Flycatcher1, an appropriately named protein channel that may allow Venus fly trap plants to snap shut in reaction to prey, has been shown in three dimensions by scientists. The anatomy of Flycatcher1 sheds insight on long-standing problems concerning Venus fly traps’ incredibly acute touch reaction. The structure also helps researchers understand how comparable proteins in animals such as plants and bacteria, as well as proteins in the human body with similar activities (known as mechanosensitive ion channels), work.
The three-dimensional structure of Flycatcher1, a protein channel that may allow Venus fly trap plants to snap shut in reaction to prey, has been unveiled by Scripps Research. The structure of Flycatcher1, which was published in Nature Communications on February 14, sheds insight on long-standing problems concerning Venus fly traps’ incredibly acute touch sensitivity. The structure also helps researchers understand how comparable proteins in animals such as plants and bacteria, as well as proteins in the human body with similar activities (known as mechanosensitive ion channels), work.
“Despite how different Venus fly traps are from people, researching the structure and function of these mechanosensitive channels offers us a larger framework for understanding how cells and animals react to touch and pressure,” explains Scripps Research professor Andrew Ward, PhD, co-senior author.
“Every new mechanosensitive channel that we study advances our understanding of how these proteins sense force and translate it to action, revealing more about human biology and health,” says co-senior author Ardem Patapoutian, PhD, a Scripps Research professor who won the Nobel Prize in Physiology or Medicine for his work on mechanosensitive channels that allow the body to sense touch and temperature.
Mechanosensitive ion channels resemble tunnels that run across cell membranes. When the channels are jostled by movement, they open, allowing charged molecules to pass through. Cells change their activity in reaction to this, such as a neuron signaling its neighbor. Cells’ capacity to detect pressure and movement is critical not just for people’s senses of touch and hearing, but also for a variety of internal bodily functions, such as the bladder’s ability to sense when it’s full and the lungs’ ability to sense how much air is being inhaled.
Scientists had previously focused on three ion channels in Venus fly traps that were considered to be linked to the plant’s ability to snap its leaves shut when its sensitive trigger hairs were touched. Researchers were drawn to Flycatcher1 because its DNA sequence resembled that of the MscS family of mechanosensitive channels discovered in bacteria.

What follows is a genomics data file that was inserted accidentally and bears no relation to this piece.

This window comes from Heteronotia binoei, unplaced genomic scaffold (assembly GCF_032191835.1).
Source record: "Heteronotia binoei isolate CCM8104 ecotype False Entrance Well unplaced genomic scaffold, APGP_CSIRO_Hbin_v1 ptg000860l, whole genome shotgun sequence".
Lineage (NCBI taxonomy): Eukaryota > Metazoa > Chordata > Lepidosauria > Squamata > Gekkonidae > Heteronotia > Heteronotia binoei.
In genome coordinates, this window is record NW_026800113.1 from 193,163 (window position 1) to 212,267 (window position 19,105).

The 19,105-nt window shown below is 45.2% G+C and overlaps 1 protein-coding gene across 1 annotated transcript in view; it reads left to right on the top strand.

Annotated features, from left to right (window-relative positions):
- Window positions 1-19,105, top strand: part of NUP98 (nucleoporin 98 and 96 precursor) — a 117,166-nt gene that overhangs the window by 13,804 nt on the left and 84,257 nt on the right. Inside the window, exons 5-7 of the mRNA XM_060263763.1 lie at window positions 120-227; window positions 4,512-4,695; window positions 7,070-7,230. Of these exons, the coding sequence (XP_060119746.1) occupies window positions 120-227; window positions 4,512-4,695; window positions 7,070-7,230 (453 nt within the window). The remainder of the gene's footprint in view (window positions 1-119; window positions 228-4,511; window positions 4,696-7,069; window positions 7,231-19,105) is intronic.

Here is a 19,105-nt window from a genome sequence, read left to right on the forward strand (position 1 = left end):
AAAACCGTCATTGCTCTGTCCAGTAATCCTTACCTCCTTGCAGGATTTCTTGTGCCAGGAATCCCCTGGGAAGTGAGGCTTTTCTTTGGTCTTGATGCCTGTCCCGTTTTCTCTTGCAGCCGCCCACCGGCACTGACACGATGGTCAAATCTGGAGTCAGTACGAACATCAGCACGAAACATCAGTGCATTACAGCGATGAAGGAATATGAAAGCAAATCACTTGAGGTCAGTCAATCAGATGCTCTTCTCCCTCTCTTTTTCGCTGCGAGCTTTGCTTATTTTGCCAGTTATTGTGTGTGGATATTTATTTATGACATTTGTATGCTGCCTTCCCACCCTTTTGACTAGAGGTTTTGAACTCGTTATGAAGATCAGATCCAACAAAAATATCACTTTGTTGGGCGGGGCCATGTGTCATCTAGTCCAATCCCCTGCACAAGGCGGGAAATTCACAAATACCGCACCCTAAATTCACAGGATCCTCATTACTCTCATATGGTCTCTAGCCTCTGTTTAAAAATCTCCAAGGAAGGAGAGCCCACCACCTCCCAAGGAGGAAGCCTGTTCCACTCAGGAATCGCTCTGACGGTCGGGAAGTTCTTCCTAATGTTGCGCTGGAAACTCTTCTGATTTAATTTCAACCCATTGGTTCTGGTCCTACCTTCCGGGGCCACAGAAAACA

“The fact that numerous varieties of this channel have been identified throughout evolution tells us that it must have some basic, vital capabilities that have been preserved in diverse sorts of creatures,” says Sebastian Jojoa-Cruz, a Scripps Research graduate student.
The researchers analyzed the exact arrangement of molecules that create the Flycatcher1 protein channel in Venus fly trap plants using cryo-electron microscopy, a cutting-edge technology that exposes the positions of atoms inside a frozen protein sample. Flycatcher1 is similar to bacterial MscS proteins in many aspects, with seven groups of identical helices encircling a central channel. Flycatcher1 contains a peculiar linker region extending outward from each set of helices, unlike other MscS channels. Each linker may be flicked up or down like a switch. When the scientists deduced Flycatcher1’s structure, they discovered six linkers in the down position and just one flipped up.
“The design of Flycatcher1’s channel core was comparable to other channels that have been studied for years, but the linker regions were unexpected,” says Kei Saotome, PhD, co-first author of the current work and former postdoctoral research associate at Scripps Research.
The researchers changed the linker to disrupt the up position in order to better understand the function of these switches. They discovered that Flycatcher1 no longer worked as it should in response to pressure; the channel stayed open for extended periods of time when it should have closed when pressure was removed.
“The severe impact of this mutation informs us that the conformations of these seven linkers are likely crucial for how the channel operates,” explains Swetha Murthy, PhD, co-senior author and former Scripps Research postdoctoral research associate.
The study team is planning additional investigations on the function of Flycatcher1 now that the molecular structure has been determined, in order to better understand how various conformations impact its function. More research is required to identify whether Flycatcher1 is the only channel responsible for the Venus fly trap leaves snapping shut, or whether other putative channels play a supporting role.
Authors of the article “Structural insights into the Venus flytrap mechanosensitive ion channel Flycatcher1” include Che Chun Alex Tsui and Wen-Hsin Lee of Scripps Research, as well as Mark Sansom of the University of Oxford.
The National Institutes of Health (R01 HL143297, R01 HL143297), the Ray Thomas Edwards Foundation, the Wellcome Trust (grant 208361/Z/17/Z), the Biotechnology and Biological Sciences Research Council (grants BB/N000145/1 and BB/R00126X/1), the Engineering and Physical Sciences Research Council (grant EP/R004722/1), the Engineering and Physical Sciences Research Council (grant EP/R004722/1